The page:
Quantum Dots (Qdots)
Quantum Dots or Qdots are semiconductor nanocrystals (10-20nm in
size) that were discovered in the 1980s. QDots fluoresce with sharper
peaks, extremely bright, and resistant to photobleaching. Each crystal’s
structure and size can be finely tuned to maximize conductance which
translates into fluorescence intensity and wavelength shifts.
The size of Qdots make them interesting in biological imaging, as
they can be delivered into cells via transfection. Using optical
slicing, they can be tracked deep within tissue, and their
photostability allows for long-term imaging and real-time tracking. Some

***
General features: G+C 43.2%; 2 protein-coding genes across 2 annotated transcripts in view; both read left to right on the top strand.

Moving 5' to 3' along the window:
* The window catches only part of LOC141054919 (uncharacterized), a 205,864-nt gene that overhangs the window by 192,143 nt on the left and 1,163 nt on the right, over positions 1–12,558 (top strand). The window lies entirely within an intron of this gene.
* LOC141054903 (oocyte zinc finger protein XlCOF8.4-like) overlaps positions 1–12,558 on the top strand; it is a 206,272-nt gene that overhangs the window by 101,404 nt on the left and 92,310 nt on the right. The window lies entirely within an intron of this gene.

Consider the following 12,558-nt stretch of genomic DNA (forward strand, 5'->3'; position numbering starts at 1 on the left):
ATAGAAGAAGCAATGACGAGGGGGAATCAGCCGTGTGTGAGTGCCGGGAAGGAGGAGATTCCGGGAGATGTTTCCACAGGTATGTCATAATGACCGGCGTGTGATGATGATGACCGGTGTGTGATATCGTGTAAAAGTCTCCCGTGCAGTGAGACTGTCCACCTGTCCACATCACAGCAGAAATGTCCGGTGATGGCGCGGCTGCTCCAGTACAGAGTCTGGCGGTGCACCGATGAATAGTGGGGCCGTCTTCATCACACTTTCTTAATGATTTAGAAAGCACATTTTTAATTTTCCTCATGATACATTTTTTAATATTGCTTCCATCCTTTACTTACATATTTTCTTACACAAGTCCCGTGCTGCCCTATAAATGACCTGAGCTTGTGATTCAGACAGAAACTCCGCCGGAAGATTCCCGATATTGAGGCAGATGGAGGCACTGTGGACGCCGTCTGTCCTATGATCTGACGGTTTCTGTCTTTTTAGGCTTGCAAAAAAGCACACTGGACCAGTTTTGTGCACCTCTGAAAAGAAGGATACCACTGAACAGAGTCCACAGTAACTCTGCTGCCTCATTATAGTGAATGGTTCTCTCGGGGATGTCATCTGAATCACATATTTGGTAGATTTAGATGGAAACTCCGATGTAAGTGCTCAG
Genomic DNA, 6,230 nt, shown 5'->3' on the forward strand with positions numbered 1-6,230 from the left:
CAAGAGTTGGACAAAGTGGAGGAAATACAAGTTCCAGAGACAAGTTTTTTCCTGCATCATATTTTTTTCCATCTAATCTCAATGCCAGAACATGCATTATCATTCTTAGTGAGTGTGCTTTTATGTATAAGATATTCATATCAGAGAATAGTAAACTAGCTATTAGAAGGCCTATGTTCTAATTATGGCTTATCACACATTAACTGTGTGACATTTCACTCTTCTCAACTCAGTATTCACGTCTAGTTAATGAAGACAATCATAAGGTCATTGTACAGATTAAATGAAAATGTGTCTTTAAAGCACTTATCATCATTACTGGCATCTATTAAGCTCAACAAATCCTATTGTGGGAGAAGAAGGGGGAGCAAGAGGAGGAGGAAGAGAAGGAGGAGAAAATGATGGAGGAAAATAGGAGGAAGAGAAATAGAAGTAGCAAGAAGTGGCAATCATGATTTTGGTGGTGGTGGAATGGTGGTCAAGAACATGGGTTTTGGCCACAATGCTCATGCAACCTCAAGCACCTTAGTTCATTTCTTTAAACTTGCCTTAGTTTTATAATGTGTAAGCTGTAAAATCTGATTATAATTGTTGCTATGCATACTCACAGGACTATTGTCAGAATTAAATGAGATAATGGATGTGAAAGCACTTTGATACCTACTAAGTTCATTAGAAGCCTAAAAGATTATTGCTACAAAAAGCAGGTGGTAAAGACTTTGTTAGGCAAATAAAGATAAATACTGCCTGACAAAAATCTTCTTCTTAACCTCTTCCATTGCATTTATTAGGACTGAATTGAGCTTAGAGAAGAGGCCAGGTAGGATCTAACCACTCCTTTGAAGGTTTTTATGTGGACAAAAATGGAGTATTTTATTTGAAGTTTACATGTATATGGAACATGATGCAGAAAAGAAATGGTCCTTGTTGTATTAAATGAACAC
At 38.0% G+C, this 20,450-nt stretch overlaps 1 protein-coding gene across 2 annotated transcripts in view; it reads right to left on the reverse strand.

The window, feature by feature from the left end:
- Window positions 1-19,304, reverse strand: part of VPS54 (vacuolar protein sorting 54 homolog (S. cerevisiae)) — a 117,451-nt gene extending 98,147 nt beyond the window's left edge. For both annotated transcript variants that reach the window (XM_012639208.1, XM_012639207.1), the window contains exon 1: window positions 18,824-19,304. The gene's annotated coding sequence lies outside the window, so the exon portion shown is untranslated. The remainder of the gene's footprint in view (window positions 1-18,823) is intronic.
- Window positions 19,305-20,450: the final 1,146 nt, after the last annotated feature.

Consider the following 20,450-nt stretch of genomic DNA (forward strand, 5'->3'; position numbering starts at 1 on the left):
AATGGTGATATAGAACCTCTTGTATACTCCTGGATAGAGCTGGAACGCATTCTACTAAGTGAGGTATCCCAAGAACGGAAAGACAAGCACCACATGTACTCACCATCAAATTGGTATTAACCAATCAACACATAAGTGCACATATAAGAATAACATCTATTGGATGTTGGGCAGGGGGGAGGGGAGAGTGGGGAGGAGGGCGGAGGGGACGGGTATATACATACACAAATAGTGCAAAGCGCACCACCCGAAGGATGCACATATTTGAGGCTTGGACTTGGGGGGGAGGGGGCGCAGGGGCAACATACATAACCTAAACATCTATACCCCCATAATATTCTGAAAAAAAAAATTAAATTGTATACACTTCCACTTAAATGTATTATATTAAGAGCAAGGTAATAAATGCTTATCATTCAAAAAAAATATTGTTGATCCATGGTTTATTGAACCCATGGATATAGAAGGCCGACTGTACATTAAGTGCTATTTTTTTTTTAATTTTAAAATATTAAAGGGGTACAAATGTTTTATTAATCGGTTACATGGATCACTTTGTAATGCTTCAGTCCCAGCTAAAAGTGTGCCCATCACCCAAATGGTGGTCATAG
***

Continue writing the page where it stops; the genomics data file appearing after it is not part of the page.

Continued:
studies have employed QDots within animals for 4 months.
The problem in the early 2000′s was toxicity of these bright
fluorophores in living cells. QDots are CdSe crystals that are highly
toxic under UV illumination. In the absence of radiation, QDots are
essentially inert. More research and uses of QDots will offer better
insight into the applications possible by these bright, stable crystals.